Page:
If you’re a casual Linux user, you’re likely to be sporting either KDE or Gnome when it comes to the desktop environment. Gnome has become the popular DE to wrap into a distribution, especially since Ubuntu has decided to forge ahead with Unity (based on Gnome Shell) in future releases.
The GNOME project has packaged and prepared their latest version, 3.2 — which is based on a 6 month release cycle. Good or bad, every 6 months there will be a version freeze and a new release of code will be shipped. Today is that day. GNOME 3.2 brings along a plethora of bug-fixes, feature additions and overall user experience enhancements.
The release highlights include;
- It is now easier to resize a window as the area for this has been increased.
- System Settings now includes links to related settings found in other locations. For instance, the Keyboard section now has a link to the keyboard layout.
- Titlebars, buttons, and other controls are less tall, making it easier to use GNOME on small screens.
- Notifications in the lower-right corner now include a counter. This makes it easier to see how many emails are waiting for you without having to open your email program, or to determine how many messages you have missed in a particular chat.
- The highlight effect that indicates that an application is already running has been made more obvious.
- In the user menu, notifications can be configured independently from the chat status.
- The workspace switcher in the overview remains expanded by keeping its full width displayed when you are using more than one workspace.
- Instead of assuming Evolution, the application for the calendar drop-down can now be customized.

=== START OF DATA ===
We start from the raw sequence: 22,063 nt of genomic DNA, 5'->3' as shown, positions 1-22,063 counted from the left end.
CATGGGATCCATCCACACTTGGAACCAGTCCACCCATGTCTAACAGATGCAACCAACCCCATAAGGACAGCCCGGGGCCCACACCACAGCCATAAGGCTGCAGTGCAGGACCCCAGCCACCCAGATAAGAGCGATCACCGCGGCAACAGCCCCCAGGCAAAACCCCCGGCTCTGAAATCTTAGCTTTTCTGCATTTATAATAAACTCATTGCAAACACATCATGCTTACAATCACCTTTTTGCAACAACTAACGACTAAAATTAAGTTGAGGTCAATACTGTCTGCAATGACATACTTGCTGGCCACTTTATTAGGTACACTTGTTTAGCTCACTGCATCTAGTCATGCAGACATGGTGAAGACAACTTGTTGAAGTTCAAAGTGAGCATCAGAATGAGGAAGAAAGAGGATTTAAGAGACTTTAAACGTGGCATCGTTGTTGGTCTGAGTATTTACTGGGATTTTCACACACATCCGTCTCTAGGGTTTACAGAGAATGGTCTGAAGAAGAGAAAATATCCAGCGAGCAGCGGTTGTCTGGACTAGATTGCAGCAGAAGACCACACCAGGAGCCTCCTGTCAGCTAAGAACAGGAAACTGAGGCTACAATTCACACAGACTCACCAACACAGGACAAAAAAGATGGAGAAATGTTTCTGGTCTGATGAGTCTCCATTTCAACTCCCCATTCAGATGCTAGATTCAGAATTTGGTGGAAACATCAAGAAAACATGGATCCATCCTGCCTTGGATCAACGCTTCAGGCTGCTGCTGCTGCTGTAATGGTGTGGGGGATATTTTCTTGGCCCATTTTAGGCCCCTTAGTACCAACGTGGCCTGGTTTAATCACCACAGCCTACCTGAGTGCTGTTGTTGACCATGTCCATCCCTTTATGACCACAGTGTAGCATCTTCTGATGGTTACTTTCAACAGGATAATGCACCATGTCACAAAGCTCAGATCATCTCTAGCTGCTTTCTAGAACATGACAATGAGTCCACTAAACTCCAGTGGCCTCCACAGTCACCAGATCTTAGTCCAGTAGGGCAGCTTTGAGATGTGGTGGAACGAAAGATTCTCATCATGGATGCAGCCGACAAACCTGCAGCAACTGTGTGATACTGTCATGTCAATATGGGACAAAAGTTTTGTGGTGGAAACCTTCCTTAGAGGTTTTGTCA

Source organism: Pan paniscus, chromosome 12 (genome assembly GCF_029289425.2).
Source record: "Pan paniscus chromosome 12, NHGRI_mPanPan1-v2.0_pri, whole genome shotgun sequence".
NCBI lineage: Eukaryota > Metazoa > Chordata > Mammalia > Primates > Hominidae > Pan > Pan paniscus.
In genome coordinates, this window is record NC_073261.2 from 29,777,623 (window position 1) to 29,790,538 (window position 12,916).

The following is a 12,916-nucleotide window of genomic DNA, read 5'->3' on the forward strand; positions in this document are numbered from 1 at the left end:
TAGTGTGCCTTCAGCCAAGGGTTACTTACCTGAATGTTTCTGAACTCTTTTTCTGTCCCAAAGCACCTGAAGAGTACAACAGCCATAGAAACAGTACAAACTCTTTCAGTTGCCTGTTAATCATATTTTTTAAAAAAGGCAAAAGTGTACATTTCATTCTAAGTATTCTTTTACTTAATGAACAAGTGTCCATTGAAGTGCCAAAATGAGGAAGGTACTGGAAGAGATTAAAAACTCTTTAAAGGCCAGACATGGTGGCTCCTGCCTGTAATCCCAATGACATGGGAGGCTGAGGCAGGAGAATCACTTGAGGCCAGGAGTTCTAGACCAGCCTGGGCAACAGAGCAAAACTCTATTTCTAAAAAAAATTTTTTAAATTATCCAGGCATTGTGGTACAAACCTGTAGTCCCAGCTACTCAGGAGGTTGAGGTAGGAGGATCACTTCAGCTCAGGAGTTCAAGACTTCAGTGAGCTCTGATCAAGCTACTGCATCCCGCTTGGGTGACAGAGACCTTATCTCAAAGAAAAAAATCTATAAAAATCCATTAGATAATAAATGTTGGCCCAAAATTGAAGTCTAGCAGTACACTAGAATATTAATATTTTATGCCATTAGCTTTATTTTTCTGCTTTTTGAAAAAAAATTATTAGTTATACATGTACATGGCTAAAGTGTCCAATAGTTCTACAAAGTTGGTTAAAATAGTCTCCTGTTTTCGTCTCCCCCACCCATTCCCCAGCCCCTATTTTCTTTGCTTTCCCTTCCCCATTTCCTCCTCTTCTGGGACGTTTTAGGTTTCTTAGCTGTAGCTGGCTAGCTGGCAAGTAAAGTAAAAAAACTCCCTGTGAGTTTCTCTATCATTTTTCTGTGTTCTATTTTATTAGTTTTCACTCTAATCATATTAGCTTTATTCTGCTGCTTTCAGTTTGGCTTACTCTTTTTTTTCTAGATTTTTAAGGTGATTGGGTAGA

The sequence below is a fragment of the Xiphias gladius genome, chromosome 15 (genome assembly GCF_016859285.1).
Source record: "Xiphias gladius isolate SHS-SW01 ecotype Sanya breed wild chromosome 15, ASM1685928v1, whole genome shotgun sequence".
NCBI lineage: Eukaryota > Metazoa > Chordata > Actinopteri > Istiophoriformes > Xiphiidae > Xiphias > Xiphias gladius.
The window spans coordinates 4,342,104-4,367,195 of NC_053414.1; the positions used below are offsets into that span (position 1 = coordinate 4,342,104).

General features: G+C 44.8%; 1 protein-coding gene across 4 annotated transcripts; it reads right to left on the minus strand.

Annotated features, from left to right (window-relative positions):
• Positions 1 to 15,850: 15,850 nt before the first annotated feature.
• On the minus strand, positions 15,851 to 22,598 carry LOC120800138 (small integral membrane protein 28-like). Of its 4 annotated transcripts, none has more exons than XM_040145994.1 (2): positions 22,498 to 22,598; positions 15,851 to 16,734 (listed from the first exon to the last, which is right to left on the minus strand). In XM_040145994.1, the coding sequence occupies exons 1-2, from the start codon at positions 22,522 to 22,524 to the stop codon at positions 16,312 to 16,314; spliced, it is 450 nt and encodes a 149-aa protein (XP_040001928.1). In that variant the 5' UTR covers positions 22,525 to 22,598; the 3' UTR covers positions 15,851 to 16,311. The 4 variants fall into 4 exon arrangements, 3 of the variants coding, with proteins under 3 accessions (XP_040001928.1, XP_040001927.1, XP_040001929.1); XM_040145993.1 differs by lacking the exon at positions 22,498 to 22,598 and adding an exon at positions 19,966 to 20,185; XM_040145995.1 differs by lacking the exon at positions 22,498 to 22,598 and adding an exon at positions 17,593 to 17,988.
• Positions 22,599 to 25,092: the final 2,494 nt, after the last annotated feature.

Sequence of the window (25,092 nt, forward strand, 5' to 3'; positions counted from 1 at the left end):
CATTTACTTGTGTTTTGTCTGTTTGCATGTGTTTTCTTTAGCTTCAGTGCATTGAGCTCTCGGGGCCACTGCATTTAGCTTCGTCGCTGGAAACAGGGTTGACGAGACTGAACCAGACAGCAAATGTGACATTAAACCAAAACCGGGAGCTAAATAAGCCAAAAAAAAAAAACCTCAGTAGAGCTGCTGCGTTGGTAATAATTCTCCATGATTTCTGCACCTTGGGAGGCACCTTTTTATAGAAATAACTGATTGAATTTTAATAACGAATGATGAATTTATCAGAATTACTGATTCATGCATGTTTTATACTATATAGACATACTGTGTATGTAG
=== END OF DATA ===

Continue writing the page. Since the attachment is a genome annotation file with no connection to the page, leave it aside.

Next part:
- The battery power status is now shown using a bar.
- Focus-follows-mouse handling has improved, though more work is needed.
New applications are also bundled in the packages. The Accounts application includes support for the cloud and can sync your Mail, Calendar, Contacts, Chat and Documents.
Speaking of Documents, there is also a completely new application that provides quick and easy access to all locally and remote documents. Finding, editing and saving remote documents will be a cinch with Google Docs support built right in.
As usual, the GNOME team is looking at the future of computing, they’ve enhanced and reduced user interactions to complete tasks, they’ve integrated social features and have even added a brand new on-screen keyboard in the event that this whole Post-PC drivel comes to fruition.
As usual, the Release Notes are in the GNOME Library and provide a comprehensive look at the subtle changes that have been incorporated. Look for your favourite distribution to polish, package and push GNOME 3.2 once the repository maintainers vet the source and make their branding modifications.